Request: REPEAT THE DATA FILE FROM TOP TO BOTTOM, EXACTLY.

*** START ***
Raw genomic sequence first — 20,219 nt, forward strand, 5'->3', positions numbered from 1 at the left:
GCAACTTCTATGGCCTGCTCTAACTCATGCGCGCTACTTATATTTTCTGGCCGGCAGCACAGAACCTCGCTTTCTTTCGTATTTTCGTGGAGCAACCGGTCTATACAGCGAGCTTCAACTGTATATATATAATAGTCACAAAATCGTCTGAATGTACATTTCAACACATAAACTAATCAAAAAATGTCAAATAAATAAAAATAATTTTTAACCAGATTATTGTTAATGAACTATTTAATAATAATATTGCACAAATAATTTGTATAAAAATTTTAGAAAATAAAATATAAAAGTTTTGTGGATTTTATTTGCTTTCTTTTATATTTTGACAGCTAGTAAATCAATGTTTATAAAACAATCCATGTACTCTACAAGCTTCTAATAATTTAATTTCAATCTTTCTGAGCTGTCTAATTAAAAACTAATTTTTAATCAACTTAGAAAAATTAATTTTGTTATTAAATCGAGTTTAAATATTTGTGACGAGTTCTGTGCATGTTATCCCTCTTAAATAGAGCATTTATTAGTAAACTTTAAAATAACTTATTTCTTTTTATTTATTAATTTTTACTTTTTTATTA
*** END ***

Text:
Raw genomic sequence first — 20,219 nt, forward strand, 5'->3', positions numbered from 1 at the left:
GCAACTTCTATGGCCTGCTCTAACTCATGCGCGCTACTTATATTTTCTGGCCGGCAGCACAGAACCTCGCTTTCTTTCGTATTTTCGTGGAGCAACCGGTCTATACAGCGAGCTTCAACTGTATATATATAATAGTCACAAAATCGTCTGAATGTACATTTCAACACATAAACTAATCAAAAAATGTCAAATAAATAAAAATAATTTTTAACCAGATTATTGTTAATGAACTATTTAATAATAATATTGCACAAATAATTTGTATAAAAATTTTAGAAAATAAAATATAAAAGTTTTGTGGATTTTATTTGCTTTCTTTTATATTTTGACAGCTAGTAAATCAATGTTTATAAAACAATCCATGTACTCTACAAGCTTCTAATAATTTAATTTCAATCTTTCTGAGCTGTCTAATTAAAAACTAATTTTTAATCAACTTAGAAAAATTAATTTTGTTATTAAATCGAGTTTAAATATTTGTGACGAGTTCTGTGCATGTTATCCCTCTTAAATAGAGCATTTATTAGTAAACTTTAAAATAACTTATTTCTTTTTATTTATTAATTTTTACTTTTTTATTA